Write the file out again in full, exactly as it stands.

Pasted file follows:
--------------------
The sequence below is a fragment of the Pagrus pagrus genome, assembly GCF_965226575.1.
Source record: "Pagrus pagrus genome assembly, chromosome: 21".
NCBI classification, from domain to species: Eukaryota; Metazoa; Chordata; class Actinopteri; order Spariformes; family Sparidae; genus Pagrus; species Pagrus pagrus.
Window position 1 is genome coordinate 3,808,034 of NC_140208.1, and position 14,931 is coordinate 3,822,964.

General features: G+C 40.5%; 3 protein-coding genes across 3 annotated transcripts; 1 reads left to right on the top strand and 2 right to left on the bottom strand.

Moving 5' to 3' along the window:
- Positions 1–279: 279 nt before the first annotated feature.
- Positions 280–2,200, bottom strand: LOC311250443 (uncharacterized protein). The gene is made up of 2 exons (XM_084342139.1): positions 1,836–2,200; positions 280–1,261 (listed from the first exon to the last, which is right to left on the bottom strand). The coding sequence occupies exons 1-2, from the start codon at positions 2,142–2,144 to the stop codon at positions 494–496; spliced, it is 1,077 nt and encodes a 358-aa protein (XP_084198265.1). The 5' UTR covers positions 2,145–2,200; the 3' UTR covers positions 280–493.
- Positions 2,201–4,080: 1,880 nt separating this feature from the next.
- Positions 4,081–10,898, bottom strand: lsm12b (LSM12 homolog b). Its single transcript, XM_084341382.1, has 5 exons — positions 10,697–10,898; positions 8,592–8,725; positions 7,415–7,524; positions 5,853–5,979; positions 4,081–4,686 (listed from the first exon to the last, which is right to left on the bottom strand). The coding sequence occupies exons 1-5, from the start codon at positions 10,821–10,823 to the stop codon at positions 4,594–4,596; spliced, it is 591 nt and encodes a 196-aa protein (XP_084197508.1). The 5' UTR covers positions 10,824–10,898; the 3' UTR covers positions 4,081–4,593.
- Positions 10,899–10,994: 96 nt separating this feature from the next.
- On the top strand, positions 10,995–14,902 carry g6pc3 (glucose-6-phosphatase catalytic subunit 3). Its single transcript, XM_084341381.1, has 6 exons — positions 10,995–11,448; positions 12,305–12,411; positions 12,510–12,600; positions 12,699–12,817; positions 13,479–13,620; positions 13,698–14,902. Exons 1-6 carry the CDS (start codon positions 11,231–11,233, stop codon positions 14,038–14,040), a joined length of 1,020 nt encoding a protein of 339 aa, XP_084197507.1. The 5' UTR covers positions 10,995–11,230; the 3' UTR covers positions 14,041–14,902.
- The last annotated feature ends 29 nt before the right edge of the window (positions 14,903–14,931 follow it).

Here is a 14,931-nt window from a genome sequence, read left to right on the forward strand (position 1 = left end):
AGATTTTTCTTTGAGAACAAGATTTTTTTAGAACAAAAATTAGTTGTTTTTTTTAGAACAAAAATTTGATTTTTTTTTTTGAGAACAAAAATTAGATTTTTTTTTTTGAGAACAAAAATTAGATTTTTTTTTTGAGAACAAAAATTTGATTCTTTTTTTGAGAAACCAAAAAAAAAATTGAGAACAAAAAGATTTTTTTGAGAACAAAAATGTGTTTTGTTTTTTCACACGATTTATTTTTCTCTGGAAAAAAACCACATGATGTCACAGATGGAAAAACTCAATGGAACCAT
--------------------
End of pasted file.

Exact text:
The sequence below is a fragment of the Pagrus pagrus genome, assembly GCF_965226575.1.
Source record: "Pagrus pagrus genome assembly, chromosome: 21".
NCBI classification, from domain to species: Eukaryota; Metazoa; Chordata; class Actinopteri; order Spariformes; family Sparidae; genus Pagrus; species Pagrus pagrus.
Window position 1 is genome coordinate 3,808,034 of NC_140208.1, and position 14,931 is coordinate 3,822,964.

General features: G+C 40.5%; 3 protein-coding genes across 3 annotated transcripts; 1 reads left to right on the top strand and 2 right to left on the bottom strand.

Moving 5' to 3' along the window:
- Positions 1–279: 279 nt before the first annotated feature.
- Positions 280–2,200, bottom strand: LOC311250443 (uncharacterized protein). The gene is made up of 2 exons (XM_084342139.1): positions 1,836–2,200; positions 280–1,261 (listed from the first exon to the last, which is right to left on the bottom strand). The coding sequence occupies exons 1-2, from the start codon at positions 2,142–2,144 to the stop codon at positions 494–496; spliced, it is 1,077 nt and encodes a 358-aa protein (XP_084198265.1). The 5' UTR covers positions 2,145–2,200; the 3' UTR covers positions 280–493.
- Positions 2,201–4,080: 1,880 nt separating this feature from the next.
- Positions 4,081–10,898, bottom strand: lsm12b (LSM12 homolog b). Its single transcript, XM_084341382.1, has 5 exons — positions 10,697–10,898; positions 8,592–8,725; positions 7,415–7,524; positions 5,853–5,979; positions 4,081–4,686 (listed from the first exon to the last, which is right to left on the bottom strand). The coding sequence occupies exons 1-5, from the start codon at positions 10,821–10,823 to the stop codon at positions 4,594–4,596; spliced, it is 591 nt and encodes a 196-aa protein (XP_084197508.1). The 5' UTR covers positions 10,824–10,898; the 3' UTR covers positions 4,081–4,593.
- Positions 10,899–10,994: 96 nt separating this feature from the next.
- On the top strand, positions 10,995–14,902 carry g6pc3 (glucose-6-phosphatase catalytic subunit 3). Its single transcript, XM_084341381.1, has 6 exons — positions 10,995–11,448; positions 12,305–12,411; positions 12,510–12,600; positions 12,699–12,817; positions 13,479–13,620; positions 13,698–14,902. Exons 1-6 carry the CDS (start codon positions 11,231–11,233, stop codon positions 14,038–14,040), a joined length of 1,020 nt encoding a protein of 339 aa, XP_084197507.1. The 5' UTR covers positions 10,995–11,230; the 3' UTR covers positions 14,041–14,902.
- The last annotated feature ends 29 nt before the right edge of the window (positions 14,903–14,931 follow it).

Here is a 14,931-nt window from a genome sequence, read left to right on the forward strand (position 1 = left end):
AGATTTTTCTTTGAGAACAAGATTTTTTTAGAACAAAAATTAGTTGTTTTTTTTAGAACAAAAATTTGATTTTTTTTTTTGAGAACAAAAATTAGATTTTTTTTTTTGAGAACAAAAATTAGATTTTTTTTTTGAGAACAAAAATTTGATTCTTTTTTTGAGAAACCAAAAAAAAAATTGAGAACAAAAAGATTTTTTTGAGAACAAAAATGTGTTTTGTTTTTTCACACGATTTATTTTTCTCTGGAAAAAAACCACATGATGTCACAGATGGAAAAACTCAATGGAACCAT